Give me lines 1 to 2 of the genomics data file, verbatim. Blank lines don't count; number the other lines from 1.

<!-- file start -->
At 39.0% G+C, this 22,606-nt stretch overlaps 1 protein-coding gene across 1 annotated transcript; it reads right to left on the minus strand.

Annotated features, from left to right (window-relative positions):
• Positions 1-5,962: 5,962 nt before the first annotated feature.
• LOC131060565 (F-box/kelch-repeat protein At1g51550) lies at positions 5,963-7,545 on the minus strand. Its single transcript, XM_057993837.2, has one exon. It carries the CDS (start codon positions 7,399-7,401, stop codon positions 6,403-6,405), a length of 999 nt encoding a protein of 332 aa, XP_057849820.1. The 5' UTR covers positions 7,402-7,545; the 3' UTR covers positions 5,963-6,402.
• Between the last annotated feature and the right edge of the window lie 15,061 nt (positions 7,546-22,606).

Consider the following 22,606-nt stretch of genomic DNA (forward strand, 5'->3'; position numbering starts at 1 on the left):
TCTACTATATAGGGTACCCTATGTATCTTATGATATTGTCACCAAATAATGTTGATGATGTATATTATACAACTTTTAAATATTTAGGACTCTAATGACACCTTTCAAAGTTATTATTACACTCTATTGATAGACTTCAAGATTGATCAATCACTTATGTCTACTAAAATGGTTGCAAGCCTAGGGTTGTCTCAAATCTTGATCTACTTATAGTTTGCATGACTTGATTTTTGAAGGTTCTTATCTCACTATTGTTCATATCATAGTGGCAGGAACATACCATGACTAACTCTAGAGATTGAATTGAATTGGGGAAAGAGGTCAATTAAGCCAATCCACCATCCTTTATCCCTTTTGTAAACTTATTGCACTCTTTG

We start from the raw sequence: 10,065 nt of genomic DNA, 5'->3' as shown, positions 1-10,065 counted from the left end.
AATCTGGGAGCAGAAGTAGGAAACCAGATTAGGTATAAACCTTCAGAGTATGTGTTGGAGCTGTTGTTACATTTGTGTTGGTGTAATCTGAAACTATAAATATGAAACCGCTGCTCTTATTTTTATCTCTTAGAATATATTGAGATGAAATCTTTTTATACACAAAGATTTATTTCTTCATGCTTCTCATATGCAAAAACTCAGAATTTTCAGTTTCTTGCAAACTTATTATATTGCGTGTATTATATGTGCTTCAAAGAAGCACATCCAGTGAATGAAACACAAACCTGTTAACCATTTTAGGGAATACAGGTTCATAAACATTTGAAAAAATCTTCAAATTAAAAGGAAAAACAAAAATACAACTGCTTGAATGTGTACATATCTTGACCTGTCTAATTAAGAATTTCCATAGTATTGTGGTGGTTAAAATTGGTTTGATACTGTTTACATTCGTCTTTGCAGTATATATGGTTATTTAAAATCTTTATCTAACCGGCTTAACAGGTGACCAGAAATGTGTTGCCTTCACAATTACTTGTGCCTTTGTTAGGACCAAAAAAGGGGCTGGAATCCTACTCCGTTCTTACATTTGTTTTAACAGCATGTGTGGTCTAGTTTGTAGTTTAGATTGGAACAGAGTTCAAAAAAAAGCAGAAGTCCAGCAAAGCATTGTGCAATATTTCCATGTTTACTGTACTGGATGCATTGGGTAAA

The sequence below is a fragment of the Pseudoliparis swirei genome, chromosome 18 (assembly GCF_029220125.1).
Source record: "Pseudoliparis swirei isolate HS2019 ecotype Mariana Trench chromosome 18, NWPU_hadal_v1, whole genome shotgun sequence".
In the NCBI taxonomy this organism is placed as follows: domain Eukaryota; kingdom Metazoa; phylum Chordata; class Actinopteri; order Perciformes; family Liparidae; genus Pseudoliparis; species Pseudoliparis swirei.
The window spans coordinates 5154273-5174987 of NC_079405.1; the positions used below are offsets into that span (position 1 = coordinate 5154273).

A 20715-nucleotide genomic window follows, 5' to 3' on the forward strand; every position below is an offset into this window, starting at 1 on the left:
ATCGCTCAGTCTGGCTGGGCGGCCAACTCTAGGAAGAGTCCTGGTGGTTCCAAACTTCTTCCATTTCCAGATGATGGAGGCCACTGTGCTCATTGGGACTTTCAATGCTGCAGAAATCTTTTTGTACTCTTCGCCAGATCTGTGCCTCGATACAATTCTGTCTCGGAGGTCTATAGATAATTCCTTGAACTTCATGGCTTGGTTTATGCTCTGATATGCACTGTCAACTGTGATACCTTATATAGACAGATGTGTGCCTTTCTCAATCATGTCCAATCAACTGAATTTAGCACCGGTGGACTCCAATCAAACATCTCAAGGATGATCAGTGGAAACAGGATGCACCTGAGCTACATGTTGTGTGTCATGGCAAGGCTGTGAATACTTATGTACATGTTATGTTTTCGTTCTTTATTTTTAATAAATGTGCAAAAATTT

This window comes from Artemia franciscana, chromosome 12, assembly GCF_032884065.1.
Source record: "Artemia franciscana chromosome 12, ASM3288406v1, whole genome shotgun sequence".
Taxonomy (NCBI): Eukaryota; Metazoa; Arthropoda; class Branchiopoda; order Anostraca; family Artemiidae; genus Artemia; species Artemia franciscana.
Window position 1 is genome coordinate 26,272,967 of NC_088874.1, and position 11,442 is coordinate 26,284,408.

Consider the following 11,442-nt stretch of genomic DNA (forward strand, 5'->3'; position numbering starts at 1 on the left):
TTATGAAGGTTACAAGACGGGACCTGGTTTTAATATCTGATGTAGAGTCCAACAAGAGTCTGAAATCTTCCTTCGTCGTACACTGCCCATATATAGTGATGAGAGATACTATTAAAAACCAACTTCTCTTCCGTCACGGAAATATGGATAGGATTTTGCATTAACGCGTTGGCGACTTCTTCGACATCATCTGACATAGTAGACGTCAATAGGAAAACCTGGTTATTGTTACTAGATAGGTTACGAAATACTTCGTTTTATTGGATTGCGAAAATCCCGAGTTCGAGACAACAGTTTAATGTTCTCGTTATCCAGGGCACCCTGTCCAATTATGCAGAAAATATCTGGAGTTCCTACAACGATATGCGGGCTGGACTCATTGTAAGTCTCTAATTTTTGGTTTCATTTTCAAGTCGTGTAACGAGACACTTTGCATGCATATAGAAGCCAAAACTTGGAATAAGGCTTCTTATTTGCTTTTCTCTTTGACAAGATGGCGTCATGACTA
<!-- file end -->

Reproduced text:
At 39.0% G+C, this 22,606-nt stretch overlaps 1 protein-coding gene across 1 annotated transcript; it reads right to left on the minus strand.

Annotated features, from left to right (window-relative positions):